The Total War series has earned its place among the greats of the strategy genre, sitting in between the likes of the turn-based Civilization games and the real-time gameplay of Command and Conquer. This summer, Creative Assembly brings back its Rome version of the game with the release of Total War: Rome II. The original game is closing in on being 10 years old but is still the best-received game of the series. Considering Creative Assembly’s consistently strong track record, Rome II was one of this year’s most anticipated strategy offerings and we’re glad to say it does not disappoint.
Balancing different conflicts has always been a key gameplay ingredient for Total War titles and Rome II is no exception. The game takes this concept and lets it play out on a grand scale with epic battles and tense situations. A vastly increased campaign map size makes all this possible, partly because it has been balanced out to reflect the various population groups inhabiting it. Think home town advantage, but on the level of an all-out war across much of Europe. Roman armies, with their large cities, profit when battling it out in familiar and civilized arenas. Barbarian tribes, however, are at an advantage when they face off with the Romans far away from those cities. It creates strategic opportunities and challenges in the terrain, which is also affected by weather conditions.
Your strategic choices aren’t just limited to the battlegrounds, as you can also greatly affect how pleased your citizens are by constructing buildings, resolving conflicts and raising or reducing taxes. Make the wrong choices and you might be facing conflicts within your own population as well as battling it out with competing factions outside your city gates. There are also plenty of examples where your actions outside the battlefield determine what happens when you finally come face to face with the enemy. Take for instance the opportunity to send out spies to determine the composition of an advancing army. If they are bringing a lot of heavy units and you’re expecting rain and mud, then you can exploit this fact. Getting it right in such a scenario is immensely rewarding, and feels like you’re personally turning the tide of the war.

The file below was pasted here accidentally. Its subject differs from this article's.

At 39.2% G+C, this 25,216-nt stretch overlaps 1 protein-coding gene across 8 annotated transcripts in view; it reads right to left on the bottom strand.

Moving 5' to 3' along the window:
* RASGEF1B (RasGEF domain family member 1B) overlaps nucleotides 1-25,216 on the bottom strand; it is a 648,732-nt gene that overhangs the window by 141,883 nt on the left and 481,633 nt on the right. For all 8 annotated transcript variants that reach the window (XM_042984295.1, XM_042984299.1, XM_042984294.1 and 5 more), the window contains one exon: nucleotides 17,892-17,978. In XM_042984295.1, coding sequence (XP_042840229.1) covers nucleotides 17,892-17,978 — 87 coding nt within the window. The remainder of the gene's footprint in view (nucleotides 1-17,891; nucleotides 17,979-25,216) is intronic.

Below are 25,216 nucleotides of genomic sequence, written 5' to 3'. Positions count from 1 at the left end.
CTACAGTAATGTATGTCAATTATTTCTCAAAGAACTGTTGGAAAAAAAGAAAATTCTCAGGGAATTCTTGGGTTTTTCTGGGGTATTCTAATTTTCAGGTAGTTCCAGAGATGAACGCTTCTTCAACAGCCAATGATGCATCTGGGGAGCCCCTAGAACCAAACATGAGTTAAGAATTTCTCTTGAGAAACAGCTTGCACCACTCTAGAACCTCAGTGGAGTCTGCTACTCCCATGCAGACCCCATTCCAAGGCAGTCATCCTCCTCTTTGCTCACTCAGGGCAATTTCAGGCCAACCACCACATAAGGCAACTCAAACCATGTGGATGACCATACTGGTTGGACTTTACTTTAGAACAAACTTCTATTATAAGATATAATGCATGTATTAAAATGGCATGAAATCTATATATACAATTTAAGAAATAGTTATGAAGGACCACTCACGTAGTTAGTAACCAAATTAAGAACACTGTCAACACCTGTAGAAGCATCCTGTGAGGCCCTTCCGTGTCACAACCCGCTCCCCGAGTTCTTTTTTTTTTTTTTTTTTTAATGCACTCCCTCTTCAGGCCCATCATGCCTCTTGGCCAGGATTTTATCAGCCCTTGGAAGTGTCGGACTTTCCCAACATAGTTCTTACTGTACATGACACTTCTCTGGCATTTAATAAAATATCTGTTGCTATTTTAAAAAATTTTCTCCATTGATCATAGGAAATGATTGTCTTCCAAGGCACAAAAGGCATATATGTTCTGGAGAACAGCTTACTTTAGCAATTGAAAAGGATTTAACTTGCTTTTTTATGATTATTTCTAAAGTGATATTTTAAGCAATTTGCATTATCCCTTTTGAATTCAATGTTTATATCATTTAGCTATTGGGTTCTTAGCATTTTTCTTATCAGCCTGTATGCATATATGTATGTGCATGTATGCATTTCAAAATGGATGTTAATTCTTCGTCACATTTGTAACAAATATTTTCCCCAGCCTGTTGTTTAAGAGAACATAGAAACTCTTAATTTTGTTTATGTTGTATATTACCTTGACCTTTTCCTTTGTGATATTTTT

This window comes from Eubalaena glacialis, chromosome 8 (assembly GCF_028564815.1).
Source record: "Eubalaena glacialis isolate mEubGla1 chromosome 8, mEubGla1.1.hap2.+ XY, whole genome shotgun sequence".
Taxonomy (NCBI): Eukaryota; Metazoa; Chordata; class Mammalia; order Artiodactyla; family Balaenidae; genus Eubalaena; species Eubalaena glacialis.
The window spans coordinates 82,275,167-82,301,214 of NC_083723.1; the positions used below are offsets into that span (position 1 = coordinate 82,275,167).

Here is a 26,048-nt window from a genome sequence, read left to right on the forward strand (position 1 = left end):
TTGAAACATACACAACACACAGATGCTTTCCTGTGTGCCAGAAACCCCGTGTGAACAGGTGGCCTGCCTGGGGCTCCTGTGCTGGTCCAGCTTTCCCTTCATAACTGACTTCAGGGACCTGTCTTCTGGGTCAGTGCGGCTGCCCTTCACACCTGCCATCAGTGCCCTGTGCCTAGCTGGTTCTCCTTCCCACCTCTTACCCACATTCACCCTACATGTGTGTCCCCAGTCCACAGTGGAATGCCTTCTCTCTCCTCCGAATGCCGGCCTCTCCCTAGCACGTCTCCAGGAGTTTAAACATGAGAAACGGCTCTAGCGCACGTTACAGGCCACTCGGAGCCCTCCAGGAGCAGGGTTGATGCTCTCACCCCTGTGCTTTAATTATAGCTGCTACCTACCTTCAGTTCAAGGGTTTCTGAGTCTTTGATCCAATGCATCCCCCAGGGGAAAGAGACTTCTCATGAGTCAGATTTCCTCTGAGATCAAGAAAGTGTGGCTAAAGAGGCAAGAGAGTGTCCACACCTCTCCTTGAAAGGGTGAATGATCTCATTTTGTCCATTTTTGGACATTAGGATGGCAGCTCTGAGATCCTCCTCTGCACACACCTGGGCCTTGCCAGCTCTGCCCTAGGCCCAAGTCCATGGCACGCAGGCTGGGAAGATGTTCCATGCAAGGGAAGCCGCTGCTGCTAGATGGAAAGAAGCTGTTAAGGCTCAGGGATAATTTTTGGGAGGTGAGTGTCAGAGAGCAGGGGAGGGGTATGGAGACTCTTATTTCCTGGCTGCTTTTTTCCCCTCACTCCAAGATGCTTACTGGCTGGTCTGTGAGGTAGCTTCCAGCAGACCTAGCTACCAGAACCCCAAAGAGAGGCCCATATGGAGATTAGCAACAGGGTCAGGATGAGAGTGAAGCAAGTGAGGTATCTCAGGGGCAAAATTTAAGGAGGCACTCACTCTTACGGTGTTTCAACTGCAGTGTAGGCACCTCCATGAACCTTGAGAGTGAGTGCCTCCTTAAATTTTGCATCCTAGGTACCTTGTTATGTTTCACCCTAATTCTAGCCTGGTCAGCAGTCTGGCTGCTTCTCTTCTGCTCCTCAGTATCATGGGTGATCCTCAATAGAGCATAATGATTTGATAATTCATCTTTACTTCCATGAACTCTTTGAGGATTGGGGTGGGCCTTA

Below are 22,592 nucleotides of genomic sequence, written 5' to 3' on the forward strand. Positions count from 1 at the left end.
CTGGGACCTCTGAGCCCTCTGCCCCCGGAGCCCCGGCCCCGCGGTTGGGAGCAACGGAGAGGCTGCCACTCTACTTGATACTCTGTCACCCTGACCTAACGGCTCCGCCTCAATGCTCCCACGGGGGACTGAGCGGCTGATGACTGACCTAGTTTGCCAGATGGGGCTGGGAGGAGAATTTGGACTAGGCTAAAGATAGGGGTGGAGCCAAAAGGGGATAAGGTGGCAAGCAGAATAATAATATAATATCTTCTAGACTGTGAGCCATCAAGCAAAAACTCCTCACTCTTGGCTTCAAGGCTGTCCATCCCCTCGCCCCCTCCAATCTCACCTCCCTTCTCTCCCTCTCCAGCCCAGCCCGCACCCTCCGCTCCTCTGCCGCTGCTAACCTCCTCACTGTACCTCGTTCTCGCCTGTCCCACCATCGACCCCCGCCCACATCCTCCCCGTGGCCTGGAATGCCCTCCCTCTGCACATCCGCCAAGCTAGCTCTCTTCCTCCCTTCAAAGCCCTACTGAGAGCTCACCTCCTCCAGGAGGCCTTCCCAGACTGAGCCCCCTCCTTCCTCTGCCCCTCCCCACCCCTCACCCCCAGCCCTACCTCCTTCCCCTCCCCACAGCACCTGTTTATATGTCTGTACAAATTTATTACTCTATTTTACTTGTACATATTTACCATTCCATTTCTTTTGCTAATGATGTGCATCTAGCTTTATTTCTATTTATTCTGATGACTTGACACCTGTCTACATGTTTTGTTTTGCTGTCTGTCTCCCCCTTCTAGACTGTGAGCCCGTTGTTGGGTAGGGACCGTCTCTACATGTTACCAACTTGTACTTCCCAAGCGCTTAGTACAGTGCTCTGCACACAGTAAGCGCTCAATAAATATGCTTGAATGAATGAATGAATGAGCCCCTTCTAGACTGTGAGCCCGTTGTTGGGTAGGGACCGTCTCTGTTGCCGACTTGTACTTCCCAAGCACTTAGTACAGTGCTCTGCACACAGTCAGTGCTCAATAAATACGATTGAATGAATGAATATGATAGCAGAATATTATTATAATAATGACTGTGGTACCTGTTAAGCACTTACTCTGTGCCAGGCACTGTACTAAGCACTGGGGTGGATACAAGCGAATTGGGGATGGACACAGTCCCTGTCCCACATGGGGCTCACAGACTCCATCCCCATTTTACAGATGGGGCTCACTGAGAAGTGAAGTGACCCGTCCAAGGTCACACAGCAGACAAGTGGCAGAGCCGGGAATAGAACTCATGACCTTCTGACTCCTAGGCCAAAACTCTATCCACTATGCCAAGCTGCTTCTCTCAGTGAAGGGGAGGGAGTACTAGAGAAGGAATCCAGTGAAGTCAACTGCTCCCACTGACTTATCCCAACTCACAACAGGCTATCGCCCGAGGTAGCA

The attention to detail on a strategic level carries over to the game’s presentation, with individually rendered soldiers and units on the battlefield numbering in the hundreds and a visual and auditory design that perfectly matches the game’s grand scale. However, this all seems to come at a cost. At the time of testing (upon the game’s release), the engine was plagued by disappearing textures and other small and bigger bugs (including general instability). For a game that has so much to offer, it’s a shame to have some of that grandeur taken away by bugs that shatter the intense level of immersion this game offers.
Luckily, Creative Assembly has since promised regular updates to improve the stability and performance of the game. With a series that has been going strong for almost 15 years, they have shown the commitment to follow through on that promise. I just wish they had waited another month to iron out some of these bugs before releasing the game. As it stands, it has all the making of the best Total War game ever made, but it’s being held back by some technical issues that may be temporary. Wait a while for all that to be ironed out and you’ll enjoy possibly the best strategy game of the year, or buy it right now if can forgive its current faults. I sure could, even though the score below could have been higher a few weeks from now.
CPU: Intel 3770K
Video: Asus GTX 660 Ti
Installed on: Kingston HyperX SSD drive
RAM: 8 GB DDR 3, Kingston HyperX Beast series